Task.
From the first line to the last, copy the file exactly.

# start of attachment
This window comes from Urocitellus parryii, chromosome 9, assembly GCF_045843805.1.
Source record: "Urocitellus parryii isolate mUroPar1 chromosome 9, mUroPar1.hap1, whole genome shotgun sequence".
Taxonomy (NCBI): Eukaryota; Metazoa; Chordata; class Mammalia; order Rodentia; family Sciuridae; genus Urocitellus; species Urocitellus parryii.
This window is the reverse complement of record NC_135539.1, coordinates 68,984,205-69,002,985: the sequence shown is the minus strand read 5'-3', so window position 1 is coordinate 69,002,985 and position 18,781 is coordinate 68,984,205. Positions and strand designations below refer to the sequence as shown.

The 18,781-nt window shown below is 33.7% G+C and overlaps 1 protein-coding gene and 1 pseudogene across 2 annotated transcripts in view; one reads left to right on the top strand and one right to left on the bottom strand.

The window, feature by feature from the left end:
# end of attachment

This window comes from Urocitellus parryii, chromosome 9, assembly GCF_045843805.1.
Source record: "Urocitellus parryii isolate mUroPar1 chromosome 9, mUroPar1.hap1, whole genome shotgun sequence".
Taxonomy (NCBI): Eukaryota; Metazoa; Chordata; class Mammalia; order Rodentia; family Sciuridae; genus Urocitellus; species Urocitellus parryii.
This window is the reverse complement of record NC_135539.1, coordinates 68,984,205-69,002,985: the sequence shown is the minus strand read 5'-3', so window position 1 is coordinate 69,002,985 and position 18,781 is coordinate 68,984,205. Positions and strand designations below refer to the sequence as shown.

The 18,781-nt window shown below is 33.7% G+C and overlaps 1 protein-coding gene and 1 pseudogene across 2 annotated transcripts in view; one reads left to right on the top strand and one right to left on the bottom strand.

The window, feature by feature from the left end: